What Brings Us Together - Part 3, Back To a Partnership Culture

“The struggle for our future is between those trying to move toward partnership and those pushing us back to rigid rankings of domination.” - Riane Eisler

Equality:

In part 1, What brings us together as a political party? - Maximizing Equality, I discussed the opposing values of equality and inequality, their presentation within related family models, how the family models impact the government we chose, and the impact on our federal budget.   This posting includes several supportive comments.

Nurturing:

In part 2, What brings us together as a political party? - Part 2, Nurturing vs Punishing,  I discussed the opposing values of nurturing and punishment, their presentation in families, and how that translates into who we elect to government and the resulting policies.

Policies for Nurturing"

I posted a supplement to these value choices on the policies that fit with them: Maximizing Equality Leads to Morally Right Policies, .

Moral Values Spectrum:

Parts 1 and 2 dealt with a couple of the moral value pairs that define the two ends of a continuous spectrum.   This spectrum represents a continuum for where a given culture might fall for a given pair of contrasting moral values or more generally where a culture stands on a combination of moral value pairs.  

Domination/Partnership Continuum:

This moral values spectrum hints at a broader, interactive, continuum of cultural characteristics detailed in a new book.  A continuum based on the longer history of humankind, the variety of cultures that have evolved from our genus, and our genetics.  Here's a quote about this broader domination/partnership continuum:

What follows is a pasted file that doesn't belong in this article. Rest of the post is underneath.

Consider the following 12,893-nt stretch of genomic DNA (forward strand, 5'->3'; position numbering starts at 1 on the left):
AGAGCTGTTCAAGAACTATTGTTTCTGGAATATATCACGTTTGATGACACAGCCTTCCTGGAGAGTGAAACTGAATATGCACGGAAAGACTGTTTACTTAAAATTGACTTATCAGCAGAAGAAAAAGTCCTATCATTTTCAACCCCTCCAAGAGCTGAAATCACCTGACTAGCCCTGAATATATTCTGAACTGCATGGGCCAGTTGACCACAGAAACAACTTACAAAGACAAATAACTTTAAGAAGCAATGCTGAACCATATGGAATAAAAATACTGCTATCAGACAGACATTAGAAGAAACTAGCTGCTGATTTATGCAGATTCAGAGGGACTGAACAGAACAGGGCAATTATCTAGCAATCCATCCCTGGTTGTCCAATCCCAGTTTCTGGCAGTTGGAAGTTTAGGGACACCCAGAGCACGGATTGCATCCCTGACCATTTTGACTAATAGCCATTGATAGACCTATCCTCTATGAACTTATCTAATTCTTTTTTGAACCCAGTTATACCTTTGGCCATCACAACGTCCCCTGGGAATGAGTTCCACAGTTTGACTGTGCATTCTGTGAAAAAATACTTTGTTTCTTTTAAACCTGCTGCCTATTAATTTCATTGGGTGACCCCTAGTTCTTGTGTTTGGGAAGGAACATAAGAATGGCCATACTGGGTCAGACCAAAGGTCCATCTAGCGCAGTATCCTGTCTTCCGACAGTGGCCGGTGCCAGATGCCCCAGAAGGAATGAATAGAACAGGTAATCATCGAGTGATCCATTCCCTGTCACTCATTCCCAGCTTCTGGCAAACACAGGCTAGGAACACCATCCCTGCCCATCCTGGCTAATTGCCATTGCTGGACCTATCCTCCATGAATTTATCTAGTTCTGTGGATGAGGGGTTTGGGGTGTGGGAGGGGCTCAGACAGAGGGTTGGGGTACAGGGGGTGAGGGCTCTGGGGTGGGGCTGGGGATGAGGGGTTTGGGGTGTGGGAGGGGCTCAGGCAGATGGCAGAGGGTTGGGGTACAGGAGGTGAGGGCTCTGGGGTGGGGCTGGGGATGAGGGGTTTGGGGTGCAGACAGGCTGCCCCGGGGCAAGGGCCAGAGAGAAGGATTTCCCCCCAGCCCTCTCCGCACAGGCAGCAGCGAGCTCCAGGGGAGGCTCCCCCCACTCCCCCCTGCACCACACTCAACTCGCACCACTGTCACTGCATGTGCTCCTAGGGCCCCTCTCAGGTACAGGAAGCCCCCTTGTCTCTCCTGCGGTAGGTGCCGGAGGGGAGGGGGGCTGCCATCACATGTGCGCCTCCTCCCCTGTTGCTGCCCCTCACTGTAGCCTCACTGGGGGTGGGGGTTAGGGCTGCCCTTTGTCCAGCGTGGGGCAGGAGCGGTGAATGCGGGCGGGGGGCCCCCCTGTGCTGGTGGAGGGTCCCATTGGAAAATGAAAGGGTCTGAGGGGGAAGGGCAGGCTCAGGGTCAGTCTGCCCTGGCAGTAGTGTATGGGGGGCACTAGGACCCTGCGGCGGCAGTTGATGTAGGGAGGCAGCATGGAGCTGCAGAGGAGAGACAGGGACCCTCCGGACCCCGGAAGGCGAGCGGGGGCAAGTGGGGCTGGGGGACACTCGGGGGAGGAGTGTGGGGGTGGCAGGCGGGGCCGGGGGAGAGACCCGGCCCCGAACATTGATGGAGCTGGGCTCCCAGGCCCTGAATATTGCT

“ … As we detail in later chapters, on the grand scale that stretches back across the Pleistocene since the origin of the genus Homo, archeological and ethnographic evidence suggests that a durable legacy of cultural orientation to partnership lasted for at least two million years.  Then, a domination social organization began to enter the social mainstream approximately 5,000 to 10,000 years ago, punctuated by intermittent attempt to move again toward partnership.  The second shift is much more recent and is ongoing: over the last several centuries, we have seen strong movement toward the partnership side of the continuum.” — Nurturing Our Humanity, page 100
In the last chapter of this book, there is a table with a short list of domination/partnership vocabulary pairs.  Based on other language used in the book as it relates to domination and partnership cultures, I’ve appended this table with additional vocabulary.

 

DominationPartnershipTraits.png

Renewing Our Partnership Culture:

After a several, well footnoted, chapters to document our human history and scope of cultures, the authors of Nurturing Our Humanity, present specifics recommendations for continuing the return to a stronger Partnership culture.  Below is a paraphrase of their recommendations on children, gender, economics, and narrative.  Note that these recommendations are in addition to and supportive of existing efforts for advancing racial equity.  

Equally Protect and Empower Children:

  • Delegitimize and outlaw violence against children as immoral and dysfunctional and replace authoritarian parenting with authoritative caring